Phila. takes a shine to an unemployed Internet celebrity

Edward Smith, Jr.(left), best known to his clientele as "Junior," shines at Coldwell Banker Preferred in Center City.

What makes Philly so special is that we’re part Rocky, part Will Smith, and all heart.

We are the city of underdogs, where everyone rises to a challenge no matter what the circumstances.

And despite some pretty rough news we’ve had to endure during the past week, there is more than a glimmer of hope that Philadelphians get it – both those that are down and out as well as those that want to help them.

I’m talking about Edward Smith, Jr., affectionately known as “Junior” or “Glass.”

Thanks to a Facebook posting from Philadelphia-based publicist Peter Breslow, Junior is no longer just a face in the crowd – even though Junior is now technically an unemployed man shining shoes near the corner of 18th and Chestnut.

This is because of what Breslow said yesterday to his community of over 2,300 Facebook friends – a posting that I had seen because of a message from reader Denise Baron.

“This is one of the best guys I know,” said Breslow. “His name in Junior, and he has been shining my shoes for 20 years. His boss closed the shop where he worked for 13 years at 18th and Chestnut without warning last Friday, and he is sitting out on the corner of 18th and Chestnut Streets shining shoes in front of the closed store. Go there and get a shine even if you don't need one. Help this awesome guy out. He is unquestionably one of the nicest people I've ever met.”

Within hours, Breslow’s posting had over a hundred comments and 42 shares. Junior was quickly becoming a local Internet celebrity – even going viral on Twitter.  And for good reason, as I was about to find out.

Within minutes of speaking with Breslow, I rushed to the now closed shoe store where Junior worked. In  front of a “store for rent sign” was Junior, with a make-shift office consisting of a padded, folding chair for his clients and a box that Junior was sitting on. His client, a man who only identified himself as Adam, said that he’s been seeing Junior for almost 20 years – the same amount of time as Breslow. Humble and concentrating on shining Adam’s shoes, Junior told me his story, while dragging a cigarette from his other hand.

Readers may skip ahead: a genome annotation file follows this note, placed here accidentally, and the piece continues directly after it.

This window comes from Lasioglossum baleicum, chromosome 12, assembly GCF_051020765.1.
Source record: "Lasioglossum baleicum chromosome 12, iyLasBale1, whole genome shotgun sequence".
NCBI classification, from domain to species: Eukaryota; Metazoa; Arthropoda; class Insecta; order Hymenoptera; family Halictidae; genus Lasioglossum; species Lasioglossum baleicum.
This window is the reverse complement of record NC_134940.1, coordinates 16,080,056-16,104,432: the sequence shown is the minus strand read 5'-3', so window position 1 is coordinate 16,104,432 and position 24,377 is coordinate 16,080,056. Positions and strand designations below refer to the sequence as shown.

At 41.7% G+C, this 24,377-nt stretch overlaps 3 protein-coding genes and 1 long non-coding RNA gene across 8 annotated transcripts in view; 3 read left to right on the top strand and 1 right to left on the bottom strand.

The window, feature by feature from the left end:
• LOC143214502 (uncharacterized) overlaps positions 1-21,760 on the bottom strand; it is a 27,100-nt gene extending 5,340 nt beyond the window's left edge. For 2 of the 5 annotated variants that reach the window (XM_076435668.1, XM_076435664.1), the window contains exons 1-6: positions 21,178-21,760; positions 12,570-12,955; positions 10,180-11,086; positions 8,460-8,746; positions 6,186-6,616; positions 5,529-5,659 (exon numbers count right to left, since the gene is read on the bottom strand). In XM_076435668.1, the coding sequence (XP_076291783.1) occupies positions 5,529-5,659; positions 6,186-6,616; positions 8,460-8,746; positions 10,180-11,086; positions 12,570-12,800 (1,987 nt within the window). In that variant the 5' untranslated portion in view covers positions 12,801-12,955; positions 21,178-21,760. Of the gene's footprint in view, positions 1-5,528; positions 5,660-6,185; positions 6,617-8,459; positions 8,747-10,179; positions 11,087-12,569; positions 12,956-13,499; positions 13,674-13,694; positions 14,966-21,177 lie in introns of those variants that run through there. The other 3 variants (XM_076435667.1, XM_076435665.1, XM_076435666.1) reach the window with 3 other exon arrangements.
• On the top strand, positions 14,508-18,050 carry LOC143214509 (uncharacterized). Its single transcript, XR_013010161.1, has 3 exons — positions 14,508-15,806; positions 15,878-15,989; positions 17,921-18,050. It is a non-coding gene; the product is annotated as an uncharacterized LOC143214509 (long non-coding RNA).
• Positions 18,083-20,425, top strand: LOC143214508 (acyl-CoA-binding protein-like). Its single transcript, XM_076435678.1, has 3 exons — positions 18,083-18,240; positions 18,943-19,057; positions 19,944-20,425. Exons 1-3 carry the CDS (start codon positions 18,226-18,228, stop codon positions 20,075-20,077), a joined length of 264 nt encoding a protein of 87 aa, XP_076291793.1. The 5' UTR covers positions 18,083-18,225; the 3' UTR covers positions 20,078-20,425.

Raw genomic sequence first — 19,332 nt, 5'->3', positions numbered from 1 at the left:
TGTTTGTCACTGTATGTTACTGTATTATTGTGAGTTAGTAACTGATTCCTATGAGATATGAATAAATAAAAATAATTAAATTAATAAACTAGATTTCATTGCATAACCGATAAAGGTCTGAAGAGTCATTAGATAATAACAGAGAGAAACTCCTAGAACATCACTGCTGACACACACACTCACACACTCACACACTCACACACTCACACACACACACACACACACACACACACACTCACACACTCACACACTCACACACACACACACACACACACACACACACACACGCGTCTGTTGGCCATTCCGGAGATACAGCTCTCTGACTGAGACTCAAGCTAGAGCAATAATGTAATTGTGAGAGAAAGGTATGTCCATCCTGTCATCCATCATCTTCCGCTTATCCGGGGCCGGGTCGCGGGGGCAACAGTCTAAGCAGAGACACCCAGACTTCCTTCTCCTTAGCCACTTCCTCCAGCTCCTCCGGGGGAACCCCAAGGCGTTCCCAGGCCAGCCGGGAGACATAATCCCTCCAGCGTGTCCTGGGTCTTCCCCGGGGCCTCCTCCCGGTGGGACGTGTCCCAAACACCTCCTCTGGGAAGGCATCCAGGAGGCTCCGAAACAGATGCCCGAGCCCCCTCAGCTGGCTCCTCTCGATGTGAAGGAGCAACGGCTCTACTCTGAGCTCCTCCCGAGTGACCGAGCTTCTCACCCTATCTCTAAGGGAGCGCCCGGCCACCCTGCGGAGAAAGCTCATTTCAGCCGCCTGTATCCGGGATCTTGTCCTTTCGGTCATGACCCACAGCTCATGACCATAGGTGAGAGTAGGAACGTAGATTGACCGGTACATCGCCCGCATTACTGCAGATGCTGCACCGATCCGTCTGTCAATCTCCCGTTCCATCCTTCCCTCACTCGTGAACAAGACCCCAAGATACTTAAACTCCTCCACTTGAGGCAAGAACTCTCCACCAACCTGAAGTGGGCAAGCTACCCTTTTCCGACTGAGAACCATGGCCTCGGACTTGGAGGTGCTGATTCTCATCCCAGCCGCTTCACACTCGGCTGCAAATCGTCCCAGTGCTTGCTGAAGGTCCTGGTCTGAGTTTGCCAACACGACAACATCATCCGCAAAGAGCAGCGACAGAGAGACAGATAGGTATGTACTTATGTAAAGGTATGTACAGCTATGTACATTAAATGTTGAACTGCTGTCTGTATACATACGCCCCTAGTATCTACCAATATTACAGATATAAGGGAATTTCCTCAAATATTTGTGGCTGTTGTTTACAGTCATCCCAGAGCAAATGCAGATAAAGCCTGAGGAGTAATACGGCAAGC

Junior, 49 and from North Philly, was humble about his newfound celebrity. “I keep it real, man,” he told me, adding, “I treat everybody nice, and I do a great job. If you have a good character, good things happen to you, even in the baddest of times. I found out last Monday that I didn’t have no job. So I just whipped out my box. It keeps me busy, man.”

Several people stepped up to the plate yesterday.

Big time.

Minutes later I met with Colin Eisenberg, the manager from Boyds Philadelphia – the landmark clothing store around the corner on Chestnut Street. “We have talked to him about an opportunity in the fall – especially on weekends – when we’ve done in the past for shoe shines. We have the set-up so we’ll be visiting that again come September with the owners.”

A few minutes later, I stopped into Blue Sole Shoes, across the street from Boyds. I chatted with the store’s owner, Steve Jamison – a man I’ve known for over a decade. Remarkably, Jamison was meeting with Junior shortly after my meeting with him for – get this – a potential full-time gig.

“I’ve known him for years,” said Jamison of Junior, adding, “I have a shoe store. I know there would be a great connection between what his services are and my shoe store. I know about the owner of the shoe repair shop that he used to work in … closing down … suddenly, unexpectedly, without notice and he’s basically out of a job. I mean the guy is shining shoes on the street. He can’t stay there forever. So I want someone to say, ‘Listen, if you want an opportunity to work here, you got it.’”

I had to ask Jamison why a quiet, unassuming shoe shine guy has garnered such positive attention. To him, it was pretty clear. “Why him? I think because he’s a nice guy, quite frankly. A lot of people know him. They know about him – men, especially, since they go to get their shoes shined.”

Then Jamison cut to the chase.

“They like to see people who just don’t give up,” Jamison said. “Why is Philadelphia so interested in him specifically? Because Philly has a heart. We understand. We get it that there are people out here that have a lot of heart. And as long as we see that in people, we are willing to support them no matter what – from our sports teams to retailers. If you’ve got heart, we’re here for you.”

After leaving Jamison’s store, I discovered that Junior was on his way the Broad and Walnut location of real estate brokerage Coldwell Banker Preferred. Junior had been invited to shine the shoes of an entire team of agents, according to manager Jeremy Bowers. “I have about dozen agents right now getting their shoes done, and I will be last,“ Bowers messaged me, adding, “I did this because this man could have just given up and complained. Instead he had the desire and motivation and went back to work, shining shoes on the sidewalk when the store was closed. I am going to have him back next Tuesday for [our] office meeting and hope others help this hard working man.”

It was Bowers’ final comment that will forever stay in my memory. “It’s always good to help other good people. Life is too short not to.”

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